Marta Elva, author of American Tumbleweeds, guest posts on the soldaderas, the women who traveled with the armies of the Mexican Revolution.
The image of my grandmother has always been fused with strength and power. I recall her hairline moist with sweat, her face tense as she scurried under the hot sun. “Andale!” Abuelita hollered, looking over her shoulder at three children trotting behind her. We were attempting the impossible: to keep up with her stride. She adjusted the burlap bags clutched in each hand, the bags bursting with clean, properly pressed. used clothing for her clients. The furrow on her brow displayed emotion, although I couldn’t tell if the sentiment originated from pain, concern, or determination and willpower.
“That’s because your abuela and bizabuela were soldaderas,” Mama declared. “They were?” I marveled.
I found the idea of my grandmother and great-grandmother as women soldiers pretty radical, since the Mexican Constitution of 1857 denied women citizenship. Without it women couldn’t vote. This kept them under the control of men their entire life: a father in childhood; a husband, brother or uncle in later life. If she joined a convent, her life was regulated by the Catholic Church.
More often soldaderas cooked for the soldiers, nursed them back to health after injury, and carried their equipment and supplies from one battle to the next. Soldaderas were responsible for obtaining food by whatever means possible, even if it meant foraging and looting.
The non-traditional role of soldaderas during the Mexican Revolution was fighting bravely alongside the men in the Federal Army (federales) or on the opposition forces of the revolutionary armies led by Emiliano Zapata, Pancho Villa and Venustiano Carranza. Women were often among the lowest ranks of soldiers; nonetheless, more skilled and assertive soldaderas could become colonels and generals.
Women joined the Revolution for a number of reasons. An indigenous, or mestiza, woman whose livelihood depended on farming was likely to back the revolutionary armies, which supported agrarian reform. A woman fighting on behalf of the los federales could improve her economic situation. Through their participation, soldaderas were liberated from cultural norms and achieved equality with men.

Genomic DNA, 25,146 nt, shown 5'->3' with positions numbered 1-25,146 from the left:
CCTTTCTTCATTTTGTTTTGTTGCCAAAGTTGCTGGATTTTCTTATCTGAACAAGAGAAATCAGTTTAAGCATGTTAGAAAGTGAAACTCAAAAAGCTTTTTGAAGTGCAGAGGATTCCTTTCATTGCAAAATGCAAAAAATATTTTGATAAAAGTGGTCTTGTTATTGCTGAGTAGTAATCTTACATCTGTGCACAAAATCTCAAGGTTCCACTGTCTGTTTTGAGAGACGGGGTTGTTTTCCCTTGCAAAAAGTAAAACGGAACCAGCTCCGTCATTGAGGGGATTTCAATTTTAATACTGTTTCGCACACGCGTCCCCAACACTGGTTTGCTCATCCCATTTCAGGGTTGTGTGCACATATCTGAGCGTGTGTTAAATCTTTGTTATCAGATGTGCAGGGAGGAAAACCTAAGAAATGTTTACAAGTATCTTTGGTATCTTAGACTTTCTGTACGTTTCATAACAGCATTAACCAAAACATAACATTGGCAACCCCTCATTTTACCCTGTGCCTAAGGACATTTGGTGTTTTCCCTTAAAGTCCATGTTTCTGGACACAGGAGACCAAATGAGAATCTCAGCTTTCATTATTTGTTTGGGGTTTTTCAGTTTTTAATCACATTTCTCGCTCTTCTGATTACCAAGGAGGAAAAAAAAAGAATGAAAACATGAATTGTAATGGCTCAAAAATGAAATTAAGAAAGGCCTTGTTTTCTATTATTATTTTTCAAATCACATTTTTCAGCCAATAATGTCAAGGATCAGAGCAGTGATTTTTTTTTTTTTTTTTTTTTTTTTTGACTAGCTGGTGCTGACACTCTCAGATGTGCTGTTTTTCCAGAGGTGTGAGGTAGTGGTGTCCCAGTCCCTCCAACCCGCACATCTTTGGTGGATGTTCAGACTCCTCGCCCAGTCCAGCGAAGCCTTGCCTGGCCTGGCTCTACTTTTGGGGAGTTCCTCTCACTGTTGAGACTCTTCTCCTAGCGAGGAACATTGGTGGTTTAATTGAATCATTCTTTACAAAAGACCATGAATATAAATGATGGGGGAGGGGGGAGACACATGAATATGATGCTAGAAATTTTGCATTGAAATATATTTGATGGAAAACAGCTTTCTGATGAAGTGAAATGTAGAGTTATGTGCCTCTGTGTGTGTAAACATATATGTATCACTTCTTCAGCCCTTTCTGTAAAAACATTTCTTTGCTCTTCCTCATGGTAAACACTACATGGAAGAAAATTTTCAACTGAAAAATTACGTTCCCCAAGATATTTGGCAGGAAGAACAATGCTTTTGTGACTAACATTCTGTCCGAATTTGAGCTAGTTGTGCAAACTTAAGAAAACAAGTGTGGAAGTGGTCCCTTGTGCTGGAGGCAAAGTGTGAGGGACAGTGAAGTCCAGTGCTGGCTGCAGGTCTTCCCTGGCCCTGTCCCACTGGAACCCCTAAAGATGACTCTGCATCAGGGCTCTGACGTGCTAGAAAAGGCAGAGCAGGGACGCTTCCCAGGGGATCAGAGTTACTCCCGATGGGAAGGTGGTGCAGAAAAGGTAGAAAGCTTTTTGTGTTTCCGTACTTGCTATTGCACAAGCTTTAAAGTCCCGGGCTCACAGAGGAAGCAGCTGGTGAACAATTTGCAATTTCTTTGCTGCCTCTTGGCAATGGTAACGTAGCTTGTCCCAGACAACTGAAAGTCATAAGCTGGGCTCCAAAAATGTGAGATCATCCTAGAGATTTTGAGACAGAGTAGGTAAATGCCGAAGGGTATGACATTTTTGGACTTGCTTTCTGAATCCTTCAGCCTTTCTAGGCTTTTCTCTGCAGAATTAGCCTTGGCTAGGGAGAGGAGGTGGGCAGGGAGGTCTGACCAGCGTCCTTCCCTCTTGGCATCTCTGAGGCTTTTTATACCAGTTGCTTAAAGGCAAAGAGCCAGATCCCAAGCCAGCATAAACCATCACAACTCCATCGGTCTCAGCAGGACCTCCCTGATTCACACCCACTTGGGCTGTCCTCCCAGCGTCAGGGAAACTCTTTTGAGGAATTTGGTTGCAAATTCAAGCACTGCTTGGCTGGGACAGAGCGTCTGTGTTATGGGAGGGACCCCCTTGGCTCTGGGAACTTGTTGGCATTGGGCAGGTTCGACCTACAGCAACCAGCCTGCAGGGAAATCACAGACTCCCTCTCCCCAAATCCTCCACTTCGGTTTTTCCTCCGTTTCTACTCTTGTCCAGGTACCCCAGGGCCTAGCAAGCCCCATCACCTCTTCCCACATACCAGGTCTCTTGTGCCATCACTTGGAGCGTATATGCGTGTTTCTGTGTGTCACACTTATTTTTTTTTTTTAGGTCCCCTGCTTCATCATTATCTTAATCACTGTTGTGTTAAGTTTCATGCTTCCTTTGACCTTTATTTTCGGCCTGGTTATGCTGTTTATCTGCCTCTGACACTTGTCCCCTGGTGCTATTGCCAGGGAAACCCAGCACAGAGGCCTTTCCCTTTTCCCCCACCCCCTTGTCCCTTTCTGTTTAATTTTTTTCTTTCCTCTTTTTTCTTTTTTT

Women made progress by virtue of their accomplishments on the battlefield, but the transformations in their gender roles were not always looked upon favorably. Men were supposed to be the strong figures in Mexican society. Successful women in the Mexican Revolution could not be remembered in a way that would threaten patriarchal structures.
The image of soldaderas needed to be altered so men could retain their dominance in society. This meant vanquishing soldaderas to a subordinate role. The romanticized depiction of the soldadera highlights her sexuality and omits her bravery. Although the image retains the assertive traits of the woman, it also subtly undermines her with sexual overtones. Despite the soldaderas’ efforts to support the Revolution and pursue equality, their memory has been replaced by the idealized one that men have conjured up in their imagination.
My real life soldaderas were strong, independent women who lovingly nurtured my juvenile soul.
Marta Elva was raised in El Paso, Texas, and Juárez, Mexico. She drew from those roots in writing American Tumbleweeds, the bittersweet story of a Mexican-American family’s struggle to stay together as tradition collides with the social upheaval of 1960s America. American Tumbleweeds is published by Circling Rivers, an independent publisher of Americana: fiction, nonfiction, and poetry. Visit Circling Rivers for more information.
Sources: Fernández, Delia. “From Soldadera to Adelita: The Depiction of Women in the Mexican Revolution.” The GVSU McNair Scholars Journal. 13 (2009). Salas, Elizabeth. Soldaderas in the Mexican Military: Myth and History. Austin: University of Texas Press, 1990. Soto, Shirlene. Emergence of the Modern Mexican Women. Indian Hills, CO: Arden Press, 1990.